Suffredin- Changing County Government  
 

Accountability
Forest Preserves
Public Safety
Cook County Budget
Forest Pres. Budget
Property Tax Appeal
Health & Hospitals
Land Bank Authority
Policy Resolutions
Unsung Heroine

 

   
 
   
   
 
   
     
  Office phone numbers:  
   
 
 

Search current and proposed Cook County Legislation in Larry's exclusive legislative library.

   
 

The Cook County Code of Ordinances are the current laws of Cook County.

   
  Cook County is the second most populous county in the nation. It is the 19th largest government in the U.S.
   
     
     
     



Death by sweetener

Tuesday, March 09, 2010
Chicago Tribune
by Chicago Tribune editorial staff

Back in November, we added a dark new dimension — a number somewhere "north of $7,000" — to the discussion of how badly your state lawmakers have buried this state's pension system in debt. That 7 grand is the amount of unfunded pension liabilities that may confront you and every one of Illinois' 12.9 million citizens by the end of June.

If you add up all the overpromising and overborrowing and failures to fully fund state pensions, you get a total approaching $95 billion. Dividing that amount by the state's population puts your personal state pension debt … north of $7,000. Every person in your family, the baby included? Another $7,000 apiece. Your every neighbor? Every co-worker? You could have everyone send $7,000 now, in care of a state legislator who represents you. He or she can collect the rest when the final number gets calculated in June.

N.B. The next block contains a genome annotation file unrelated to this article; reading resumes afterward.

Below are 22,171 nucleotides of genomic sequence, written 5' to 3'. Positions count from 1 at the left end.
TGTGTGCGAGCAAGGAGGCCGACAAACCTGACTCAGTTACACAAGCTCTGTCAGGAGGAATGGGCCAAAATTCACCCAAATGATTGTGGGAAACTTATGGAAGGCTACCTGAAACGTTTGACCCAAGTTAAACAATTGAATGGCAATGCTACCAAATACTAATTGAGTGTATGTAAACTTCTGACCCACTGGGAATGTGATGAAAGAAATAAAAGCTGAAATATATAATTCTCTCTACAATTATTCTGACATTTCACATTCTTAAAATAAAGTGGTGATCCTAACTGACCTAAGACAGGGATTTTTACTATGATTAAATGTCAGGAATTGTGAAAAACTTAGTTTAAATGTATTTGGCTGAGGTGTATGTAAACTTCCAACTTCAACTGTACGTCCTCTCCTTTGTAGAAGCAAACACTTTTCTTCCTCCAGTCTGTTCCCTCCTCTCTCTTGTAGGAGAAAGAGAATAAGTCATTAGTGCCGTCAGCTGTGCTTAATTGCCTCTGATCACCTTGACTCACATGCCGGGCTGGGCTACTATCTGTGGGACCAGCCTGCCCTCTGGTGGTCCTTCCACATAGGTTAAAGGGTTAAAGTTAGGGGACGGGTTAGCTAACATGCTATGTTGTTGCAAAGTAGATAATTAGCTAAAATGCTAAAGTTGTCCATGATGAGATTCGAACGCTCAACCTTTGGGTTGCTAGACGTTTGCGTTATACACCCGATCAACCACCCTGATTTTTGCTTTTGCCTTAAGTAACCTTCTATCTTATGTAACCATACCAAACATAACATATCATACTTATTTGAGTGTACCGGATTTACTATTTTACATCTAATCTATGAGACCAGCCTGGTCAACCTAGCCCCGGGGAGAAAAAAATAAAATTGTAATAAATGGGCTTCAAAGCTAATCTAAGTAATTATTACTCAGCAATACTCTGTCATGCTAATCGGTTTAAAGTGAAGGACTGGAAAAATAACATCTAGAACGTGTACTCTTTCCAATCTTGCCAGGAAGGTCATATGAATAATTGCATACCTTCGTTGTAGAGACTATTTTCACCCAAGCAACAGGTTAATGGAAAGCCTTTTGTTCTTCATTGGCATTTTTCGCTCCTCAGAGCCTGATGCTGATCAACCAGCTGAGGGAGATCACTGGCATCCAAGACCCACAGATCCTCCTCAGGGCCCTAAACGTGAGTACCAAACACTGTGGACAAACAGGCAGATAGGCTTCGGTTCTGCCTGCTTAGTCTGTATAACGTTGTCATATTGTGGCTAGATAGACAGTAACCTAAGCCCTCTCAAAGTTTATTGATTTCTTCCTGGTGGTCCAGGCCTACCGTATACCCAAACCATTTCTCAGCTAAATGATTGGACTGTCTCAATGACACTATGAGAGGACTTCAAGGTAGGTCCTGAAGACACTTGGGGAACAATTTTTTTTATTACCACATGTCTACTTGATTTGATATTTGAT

Be sure you keep that north-of-$7,000 in mind Wednesday if Gov. Pat Quinn proposes anything short of major pension reforms. Team Quinn has signaled that he'll try more of the Illinois trickery that keeps driving your personal pension debt further to the north.

But that's just your state pension indebtedness. You didn't think you were finished, did you? What about all the local and regional governmental bodies that promise pensions?

On Monday the Civic Federation of Chicago delivered the miserable news you might have expected: Given the unfunded obligations totaling $18.5 billion at 10 big Chicago-area pension funds, every Chicagoan is on the hook for another $5,821 in unfunded promises to public-sector workers. Ten years ago, that number was $1,189 — barely one-fifth of what it is today.

Here's an especially maddening way to look at this gross overcommitment of taxpayer dollars: During the decade that ended in fiscal 2008, the Civic Federation says, pension pledges at these 10 governmental bodies grew by 68.9 percent. In the same years, the funding of all those pension promises grew by only 26.4 percent.

Now you know why each Chicagoan's pension debt shot to $5,821 so fast.

Note, though, that you don't have to live in the city to get dinged by some of the liabilities in the Civic Federation report. Four of the 10 funds do cover City of Chicago workers (police, fire, laborers and others). The Chicago Park District, Chicago Transit Authority and Chicago Public Schools are also on the list. But so are Cook County, the Cook County Forest Preserve District and the Metropolitan Water Reclamation District. So if you're a Cook suburbanite, you could have those final three to worry about, plus whatever obligations face your municipal government. Some suburban officials rightly complain that the legislature sweetens pensions and the locals have to pick up the cost.